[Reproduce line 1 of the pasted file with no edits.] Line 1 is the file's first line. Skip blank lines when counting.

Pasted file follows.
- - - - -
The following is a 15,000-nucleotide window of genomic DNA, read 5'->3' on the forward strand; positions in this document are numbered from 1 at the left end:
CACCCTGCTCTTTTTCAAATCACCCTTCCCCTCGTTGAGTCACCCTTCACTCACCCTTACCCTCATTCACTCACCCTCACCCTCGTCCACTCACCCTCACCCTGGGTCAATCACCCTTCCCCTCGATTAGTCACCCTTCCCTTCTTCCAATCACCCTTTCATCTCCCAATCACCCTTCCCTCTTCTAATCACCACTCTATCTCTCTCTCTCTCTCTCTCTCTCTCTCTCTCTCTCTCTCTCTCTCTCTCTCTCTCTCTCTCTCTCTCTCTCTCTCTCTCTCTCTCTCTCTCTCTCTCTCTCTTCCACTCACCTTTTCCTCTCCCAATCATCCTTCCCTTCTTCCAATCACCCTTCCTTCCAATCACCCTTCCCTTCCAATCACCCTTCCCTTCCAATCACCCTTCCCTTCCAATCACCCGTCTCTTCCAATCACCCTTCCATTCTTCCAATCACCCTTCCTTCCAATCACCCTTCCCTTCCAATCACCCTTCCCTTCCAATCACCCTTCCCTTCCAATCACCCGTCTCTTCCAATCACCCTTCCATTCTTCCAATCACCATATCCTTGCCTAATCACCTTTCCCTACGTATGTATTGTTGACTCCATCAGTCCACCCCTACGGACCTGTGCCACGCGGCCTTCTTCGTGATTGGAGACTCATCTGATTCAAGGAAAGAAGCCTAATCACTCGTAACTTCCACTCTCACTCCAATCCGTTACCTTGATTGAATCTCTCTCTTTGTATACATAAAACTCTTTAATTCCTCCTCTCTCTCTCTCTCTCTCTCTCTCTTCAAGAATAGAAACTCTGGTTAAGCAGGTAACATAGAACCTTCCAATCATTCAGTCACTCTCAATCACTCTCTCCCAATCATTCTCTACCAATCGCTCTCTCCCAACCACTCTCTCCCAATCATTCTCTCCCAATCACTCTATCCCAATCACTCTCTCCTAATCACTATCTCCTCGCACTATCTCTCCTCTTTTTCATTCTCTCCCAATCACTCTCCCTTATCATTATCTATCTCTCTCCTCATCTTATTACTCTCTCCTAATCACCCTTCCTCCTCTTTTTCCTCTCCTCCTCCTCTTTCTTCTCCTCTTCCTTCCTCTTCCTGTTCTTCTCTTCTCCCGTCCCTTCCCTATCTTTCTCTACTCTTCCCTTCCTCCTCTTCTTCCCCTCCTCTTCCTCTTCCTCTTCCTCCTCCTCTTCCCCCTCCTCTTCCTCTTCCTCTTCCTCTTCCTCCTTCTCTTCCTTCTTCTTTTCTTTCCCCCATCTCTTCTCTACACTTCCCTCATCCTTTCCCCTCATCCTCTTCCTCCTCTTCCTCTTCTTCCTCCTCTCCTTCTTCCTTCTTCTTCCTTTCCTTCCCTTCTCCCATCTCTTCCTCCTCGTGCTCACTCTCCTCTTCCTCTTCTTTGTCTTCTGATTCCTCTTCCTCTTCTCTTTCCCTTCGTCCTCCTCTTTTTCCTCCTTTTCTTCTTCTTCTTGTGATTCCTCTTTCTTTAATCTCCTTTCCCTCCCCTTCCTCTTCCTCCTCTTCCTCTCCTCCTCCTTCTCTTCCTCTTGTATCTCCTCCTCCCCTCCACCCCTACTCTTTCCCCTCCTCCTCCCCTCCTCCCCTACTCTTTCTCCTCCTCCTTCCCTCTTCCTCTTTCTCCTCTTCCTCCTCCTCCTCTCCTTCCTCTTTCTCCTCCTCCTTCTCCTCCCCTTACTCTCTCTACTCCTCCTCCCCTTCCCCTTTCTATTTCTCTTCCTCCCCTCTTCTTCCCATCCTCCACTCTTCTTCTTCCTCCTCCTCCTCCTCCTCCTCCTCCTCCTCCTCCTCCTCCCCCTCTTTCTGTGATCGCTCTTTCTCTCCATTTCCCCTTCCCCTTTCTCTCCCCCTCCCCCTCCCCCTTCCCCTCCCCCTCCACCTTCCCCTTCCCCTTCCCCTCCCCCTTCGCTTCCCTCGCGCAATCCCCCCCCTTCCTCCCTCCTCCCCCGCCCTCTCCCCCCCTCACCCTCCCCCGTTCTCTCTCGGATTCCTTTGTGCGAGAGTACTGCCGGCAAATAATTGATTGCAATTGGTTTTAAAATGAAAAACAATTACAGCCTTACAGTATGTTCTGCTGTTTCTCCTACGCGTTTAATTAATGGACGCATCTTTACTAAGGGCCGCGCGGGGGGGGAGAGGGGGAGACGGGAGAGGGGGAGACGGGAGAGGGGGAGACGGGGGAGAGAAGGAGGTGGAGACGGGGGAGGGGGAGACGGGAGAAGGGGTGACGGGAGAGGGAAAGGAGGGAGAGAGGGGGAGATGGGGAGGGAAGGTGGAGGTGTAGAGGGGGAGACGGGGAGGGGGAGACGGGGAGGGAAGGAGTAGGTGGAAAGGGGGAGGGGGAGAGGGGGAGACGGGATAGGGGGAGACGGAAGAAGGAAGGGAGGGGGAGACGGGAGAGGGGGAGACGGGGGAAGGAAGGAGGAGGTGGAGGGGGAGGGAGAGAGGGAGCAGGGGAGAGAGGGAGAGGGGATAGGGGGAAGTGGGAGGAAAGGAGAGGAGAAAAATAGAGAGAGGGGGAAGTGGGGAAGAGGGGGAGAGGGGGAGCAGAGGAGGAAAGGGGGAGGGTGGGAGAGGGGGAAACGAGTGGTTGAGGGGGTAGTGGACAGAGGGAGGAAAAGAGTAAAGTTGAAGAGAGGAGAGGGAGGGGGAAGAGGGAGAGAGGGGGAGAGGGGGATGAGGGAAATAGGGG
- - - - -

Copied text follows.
The following is a 15,000-nucleotide window of genomic DNA, read 5'->3' on the forward strand; positions in this document are numbered from 1 at the left end: